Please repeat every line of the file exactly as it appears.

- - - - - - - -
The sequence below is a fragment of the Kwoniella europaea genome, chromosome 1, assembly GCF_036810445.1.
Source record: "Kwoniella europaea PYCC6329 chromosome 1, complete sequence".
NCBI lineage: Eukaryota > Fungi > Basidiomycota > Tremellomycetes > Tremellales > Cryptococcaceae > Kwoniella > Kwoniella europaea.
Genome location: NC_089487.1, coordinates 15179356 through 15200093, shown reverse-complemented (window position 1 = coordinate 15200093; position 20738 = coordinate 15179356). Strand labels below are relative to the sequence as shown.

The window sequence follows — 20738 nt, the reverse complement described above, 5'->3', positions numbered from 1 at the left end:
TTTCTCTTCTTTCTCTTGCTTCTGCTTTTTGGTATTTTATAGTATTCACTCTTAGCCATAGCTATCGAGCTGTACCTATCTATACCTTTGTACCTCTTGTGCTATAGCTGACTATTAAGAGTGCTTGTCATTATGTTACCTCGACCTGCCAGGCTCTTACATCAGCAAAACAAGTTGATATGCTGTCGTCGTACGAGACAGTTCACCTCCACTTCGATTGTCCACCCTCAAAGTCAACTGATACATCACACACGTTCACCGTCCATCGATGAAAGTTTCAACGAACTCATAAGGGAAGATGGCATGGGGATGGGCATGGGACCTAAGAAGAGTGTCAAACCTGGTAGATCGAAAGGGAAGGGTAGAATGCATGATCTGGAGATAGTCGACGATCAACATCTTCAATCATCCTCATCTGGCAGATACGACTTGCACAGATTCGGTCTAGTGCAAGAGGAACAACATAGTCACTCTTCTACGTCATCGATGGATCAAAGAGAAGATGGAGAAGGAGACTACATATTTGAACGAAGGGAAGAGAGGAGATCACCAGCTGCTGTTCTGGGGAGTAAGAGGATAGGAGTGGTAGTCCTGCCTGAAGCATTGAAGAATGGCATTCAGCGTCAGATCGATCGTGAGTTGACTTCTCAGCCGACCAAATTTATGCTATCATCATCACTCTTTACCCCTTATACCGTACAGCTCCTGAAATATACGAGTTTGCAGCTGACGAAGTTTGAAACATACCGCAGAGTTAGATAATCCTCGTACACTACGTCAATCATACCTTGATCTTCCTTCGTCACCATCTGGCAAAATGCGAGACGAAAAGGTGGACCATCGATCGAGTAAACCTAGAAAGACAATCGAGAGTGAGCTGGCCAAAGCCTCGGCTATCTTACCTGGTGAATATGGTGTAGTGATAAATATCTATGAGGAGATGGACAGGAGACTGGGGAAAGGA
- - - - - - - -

The sequence below is a fragment of the Kwoniella europaea genome, chromosome 1, assembly GCF_036810445.1.
Source record: "Kwoniella europaea PYCC6329 chromosome 1, complete sequence".
NCBI lineage: Eukaryota > Fungi > Basidiomycota > Tremellomycetes > Tremellales > Cryptococcaceae > Kwoniella > Kwoniella europaea.
Genome location: NC_089487.1, coordinates 15179356 through 15200093, shown reverse-complemented (window position 1 = coordinate 15200093; position 20738 = coordinate 15179356). Strand labels below are relative to the sequence as shown.

The window sequence follows — 20738 nt, the reverse complement described above, 5'->3', positions numbered from 1 at the left end:
TTTCTCTTCTTTCTCTTGCTTCTGCTTTTTGGTATTTTATAGTATTCACTCTTAGCCATAGCTATCGAGCTGTACCTATCTATACCTTTGTACCTCTTGTGCTATAGCTGACTATTAAGAGTGCTTGTCATTATGTTACCTCGACCTGCCAGGCTCTTACATCAGCAAAACAAGTTGATATGCTGTCGTCGTACGAGACAGTTCACCTCCACTTCGATTGTCCACCCTCAAAGTCAACTGATACATCACACACGTTCACCGTCCATCGATGAAAGTTTCAACGAACTCATAAGGGAAGATGGCATGGGGATGGGCATGGGACCTAAGAAGAGTGTCAAACCTGGTAGATCGAAAGGGAAGGGTAGAATGCATGATCTGGAGATAGTCGACGATCAACATCTTCAATCATCCTCATCTGGCAGATACGACTTGCACAGATTCGGTCTAGTGCAAGAGGAACAACATAGTCACTCTTCTACGTCATCGATGGATCAAAGAGAAGATGGAGAAGGAGACTACATATTTGAACGAAGGGAAGAGAGGAGATCACCAGCTGCTGTTCTGGGGAGTAAGAGGATAGGAGTGGTAGTCCTGCCTGAAGCATTGAAGAATGGCATTCAGCGTCAGATCGATCGTGAGTTGACTTCTCAGCCGACCAAATTTATGCTATCATCATCACTCTTTACCCCTTATACCGTACAGCTCCTGAAATATACGAGTTTGCAGCTGACGAAGTTTGAAACATACCGCAGAGTTAGATAATCCTCGTACACTACGTCAATCATACCTTGATCTTCCTTCGTCACCATCTGGCAAAATGCGAGACGAAAAGGTGGACCATCGATCGAGTAAACCTAGAAAGACAATCGAGAGTGAGCTGGCCAAAGCCTCGGCTATCTTACCTGGTGAATATGGTGTAGTGATAAATATCTATGAGGAGATGGACAGGAGACTGGGGAAAGGA